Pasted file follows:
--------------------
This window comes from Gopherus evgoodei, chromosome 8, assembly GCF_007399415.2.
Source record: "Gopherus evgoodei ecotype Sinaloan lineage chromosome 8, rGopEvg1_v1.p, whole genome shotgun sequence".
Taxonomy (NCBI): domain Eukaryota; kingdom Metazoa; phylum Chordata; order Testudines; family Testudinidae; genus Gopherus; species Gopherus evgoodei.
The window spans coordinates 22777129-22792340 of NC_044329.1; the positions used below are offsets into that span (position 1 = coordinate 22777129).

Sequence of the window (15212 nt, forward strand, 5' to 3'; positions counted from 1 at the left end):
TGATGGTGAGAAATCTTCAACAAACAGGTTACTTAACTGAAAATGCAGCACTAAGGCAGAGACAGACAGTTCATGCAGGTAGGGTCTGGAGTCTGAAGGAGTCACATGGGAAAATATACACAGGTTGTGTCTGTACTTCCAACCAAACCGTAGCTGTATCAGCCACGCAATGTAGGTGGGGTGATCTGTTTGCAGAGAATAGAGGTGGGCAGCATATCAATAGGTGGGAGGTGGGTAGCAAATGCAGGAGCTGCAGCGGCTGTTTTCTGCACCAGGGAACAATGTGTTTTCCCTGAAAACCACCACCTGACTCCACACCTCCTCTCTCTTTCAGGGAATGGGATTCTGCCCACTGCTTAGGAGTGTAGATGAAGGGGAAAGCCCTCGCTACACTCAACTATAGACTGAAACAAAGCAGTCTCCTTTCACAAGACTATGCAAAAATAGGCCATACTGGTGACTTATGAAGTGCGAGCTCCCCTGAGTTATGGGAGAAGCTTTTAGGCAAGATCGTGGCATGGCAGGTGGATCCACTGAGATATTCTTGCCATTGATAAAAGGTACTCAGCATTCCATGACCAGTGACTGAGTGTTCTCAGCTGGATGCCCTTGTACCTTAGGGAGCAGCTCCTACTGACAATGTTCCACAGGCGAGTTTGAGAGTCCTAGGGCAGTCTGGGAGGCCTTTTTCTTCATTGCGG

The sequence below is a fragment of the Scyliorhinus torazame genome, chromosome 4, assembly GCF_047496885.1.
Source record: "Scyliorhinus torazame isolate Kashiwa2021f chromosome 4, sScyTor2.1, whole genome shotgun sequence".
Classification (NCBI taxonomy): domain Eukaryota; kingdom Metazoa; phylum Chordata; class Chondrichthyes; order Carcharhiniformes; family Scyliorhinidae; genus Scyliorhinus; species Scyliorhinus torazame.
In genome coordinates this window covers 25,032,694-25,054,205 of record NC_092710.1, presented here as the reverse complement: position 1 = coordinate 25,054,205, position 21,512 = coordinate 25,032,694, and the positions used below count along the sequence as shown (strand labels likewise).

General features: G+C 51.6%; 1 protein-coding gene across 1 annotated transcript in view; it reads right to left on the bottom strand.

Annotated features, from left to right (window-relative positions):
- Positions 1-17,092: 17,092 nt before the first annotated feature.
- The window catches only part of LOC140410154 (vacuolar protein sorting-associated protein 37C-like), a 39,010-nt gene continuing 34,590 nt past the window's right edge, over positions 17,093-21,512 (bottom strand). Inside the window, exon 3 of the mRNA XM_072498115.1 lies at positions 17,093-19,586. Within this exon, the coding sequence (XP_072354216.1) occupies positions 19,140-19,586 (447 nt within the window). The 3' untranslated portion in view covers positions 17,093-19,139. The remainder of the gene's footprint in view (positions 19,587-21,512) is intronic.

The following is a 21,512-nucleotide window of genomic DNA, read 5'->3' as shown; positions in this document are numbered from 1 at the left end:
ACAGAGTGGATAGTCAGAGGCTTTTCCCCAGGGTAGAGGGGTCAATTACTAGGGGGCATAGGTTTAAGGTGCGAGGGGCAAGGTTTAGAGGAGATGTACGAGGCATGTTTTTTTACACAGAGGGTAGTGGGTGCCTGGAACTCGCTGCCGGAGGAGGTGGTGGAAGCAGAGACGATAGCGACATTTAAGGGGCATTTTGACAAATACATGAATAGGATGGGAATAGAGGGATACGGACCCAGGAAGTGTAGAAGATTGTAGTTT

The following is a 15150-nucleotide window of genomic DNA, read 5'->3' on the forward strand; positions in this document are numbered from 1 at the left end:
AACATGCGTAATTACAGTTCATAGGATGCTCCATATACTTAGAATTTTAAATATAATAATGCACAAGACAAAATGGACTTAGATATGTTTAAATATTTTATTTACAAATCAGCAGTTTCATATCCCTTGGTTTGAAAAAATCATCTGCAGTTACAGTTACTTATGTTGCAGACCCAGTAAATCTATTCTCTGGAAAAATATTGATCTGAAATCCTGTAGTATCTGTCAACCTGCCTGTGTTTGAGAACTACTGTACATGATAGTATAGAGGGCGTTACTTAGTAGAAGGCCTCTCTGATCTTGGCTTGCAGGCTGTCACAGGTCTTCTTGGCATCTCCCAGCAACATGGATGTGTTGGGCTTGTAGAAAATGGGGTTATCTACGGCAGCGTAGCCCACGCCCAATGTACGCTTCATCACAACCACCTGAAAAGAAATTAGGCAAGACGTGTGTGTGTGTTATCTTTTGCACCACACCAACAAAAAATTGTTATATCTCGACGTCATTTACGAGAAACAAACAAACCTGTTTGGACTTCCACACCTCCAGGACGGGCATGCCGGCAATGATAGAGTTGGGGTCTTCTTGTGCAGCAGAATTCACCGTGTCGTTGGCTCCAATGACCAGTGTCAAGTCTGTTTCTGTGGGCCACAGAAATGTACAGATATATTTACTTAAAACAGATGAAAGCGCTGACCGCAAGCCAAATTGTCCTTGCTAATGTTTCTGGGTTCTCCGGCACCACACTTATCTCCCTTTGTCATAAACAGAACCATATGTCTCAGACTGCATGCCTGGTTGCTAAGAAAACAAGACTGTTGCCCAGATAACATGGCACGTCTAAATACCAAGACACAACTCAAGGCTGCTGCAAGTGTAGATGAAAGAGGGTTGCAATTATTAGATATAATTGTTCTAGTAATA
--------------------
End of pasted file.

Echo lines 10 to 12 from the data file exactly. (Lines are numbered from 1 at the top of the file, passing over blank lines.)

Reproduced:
In genome coordinates this window covers 25,032,694-25,054,205 of record NC_092710.1, presented here as the reverse complement: position 1 = coordinate 25,054,205, position 21,512 = coordinate 25,032,694, and the positions used below count along the sequence as shown (strand labels likewise).

General features: G+C 51.6%; 1 protein-coding gene across 1 annotated transcript in view; it reads right to left on the bottom strand.

Annotated features, from left to right (window-relative positions):